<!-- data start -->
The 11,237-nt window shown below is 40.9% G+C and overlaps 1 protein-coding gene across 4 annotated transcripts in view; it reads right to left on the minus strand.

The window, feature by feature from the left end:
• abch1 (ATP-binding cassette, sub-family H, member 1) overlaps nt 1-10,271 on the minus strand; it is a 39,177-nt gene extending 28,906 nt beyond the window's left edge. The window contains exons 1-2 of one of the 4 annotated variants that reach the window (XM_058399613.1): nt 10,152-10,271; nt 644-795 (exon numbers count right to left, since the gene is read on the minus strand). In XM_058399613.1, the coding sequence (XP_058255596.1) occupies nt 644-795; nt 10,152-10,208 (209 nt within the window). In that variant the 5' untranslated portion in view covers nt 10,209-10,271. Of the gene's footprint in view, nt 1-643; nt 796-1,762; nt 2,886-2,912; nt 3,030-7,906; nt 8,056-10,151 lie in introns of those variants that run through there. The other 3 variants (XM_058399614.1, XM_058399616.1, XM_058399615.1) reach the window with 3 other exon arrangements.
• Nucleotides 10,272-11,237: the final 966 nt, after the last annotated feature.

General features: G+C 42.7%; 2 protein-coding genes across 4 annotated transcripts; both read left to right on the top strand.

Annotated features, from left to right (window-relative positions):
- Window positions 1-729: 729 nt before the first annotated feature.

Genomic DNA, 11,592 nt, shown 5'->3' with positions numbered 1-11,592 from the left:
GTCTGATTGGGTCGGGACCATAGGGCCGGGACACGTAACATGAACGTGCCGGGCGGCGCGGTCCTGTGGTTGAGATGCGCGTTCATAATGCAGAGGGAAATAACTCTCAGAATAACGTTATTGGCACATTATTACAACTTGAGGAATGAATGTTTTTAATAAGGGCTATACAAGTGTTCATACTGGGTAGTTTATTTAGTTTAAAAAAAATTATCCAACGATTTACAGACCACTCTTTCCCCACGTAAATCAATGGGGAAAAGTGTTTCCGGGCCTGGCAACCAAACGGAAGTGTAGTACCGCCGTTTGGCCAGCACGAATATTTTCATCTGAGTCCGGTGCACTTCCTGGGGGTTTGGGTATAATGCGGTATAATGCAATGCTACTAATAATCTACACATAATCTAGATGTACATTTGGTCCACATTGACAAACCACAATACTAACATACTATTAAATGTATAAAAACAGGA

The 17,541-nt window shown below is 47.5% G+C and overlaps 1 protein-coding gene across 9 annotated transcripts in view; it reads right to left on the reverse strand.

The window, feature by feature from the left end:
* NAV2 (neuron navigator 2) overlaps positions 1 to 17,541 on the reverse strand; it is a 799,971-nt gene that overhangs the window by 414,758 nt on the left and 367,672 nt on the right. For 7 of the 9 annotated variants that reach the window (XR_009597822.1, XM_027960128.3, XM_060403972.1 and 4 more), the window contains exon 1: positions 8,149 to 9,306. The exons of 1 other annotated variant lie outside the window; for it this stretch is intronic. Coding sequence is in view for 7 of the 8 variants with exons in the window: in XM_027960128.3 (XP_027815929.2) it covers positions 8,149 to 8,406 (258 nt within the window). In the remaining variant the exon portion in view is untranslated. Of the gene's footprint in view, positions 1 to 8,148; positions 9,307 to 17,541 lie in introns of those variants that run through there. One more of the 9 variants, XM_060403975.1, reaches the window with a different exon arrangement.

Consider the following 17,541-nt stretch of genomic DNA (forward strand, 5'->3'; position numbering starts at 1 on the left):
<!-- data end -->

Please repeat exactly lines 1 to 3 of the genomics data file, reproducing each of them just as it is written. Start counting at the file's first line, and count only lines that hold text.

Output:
The 11,237-nt window shown below is 40.9% G+C and overlaps 1 protein-coding gene across 4 annotated transcripts in view; it reads right to left on the minus strand.

The window, feature by feature from the left end:
• abch1 (ATP-binding cassette, sub-family H, member 1) overlaps nt 1-10,271 on the minus strand; it is a 39,177-nt gene extending 28,906 nt beyond the window's left edge. The window contains exons 1-2 of one of the 4 annotated variants that reach the window (XM_058399613.1): nt 10,152-10,271; nt 644-795 (exon numbers count right to left, since the gene is read on the minus strand). In XM_058399613.1, the coding sequence (XP_058255596.1) occupies nt 644-795; nt 10,152-10,208 (209 nt within the window). In that variant the 5' untranslated portion in view covers nt 10,209-10,271. Of the gene's footprint in view, nt 1-643; nt 796-1,762; nt 2,886-2,912; nt 3,030-7,906; nt 8,056-10,151 lie in introns of those variants that run through there. The other 3 variants (XM_058399614.1, XM_058399616.1, XM_058399615.1) reach the window with 3 other exon arrangements.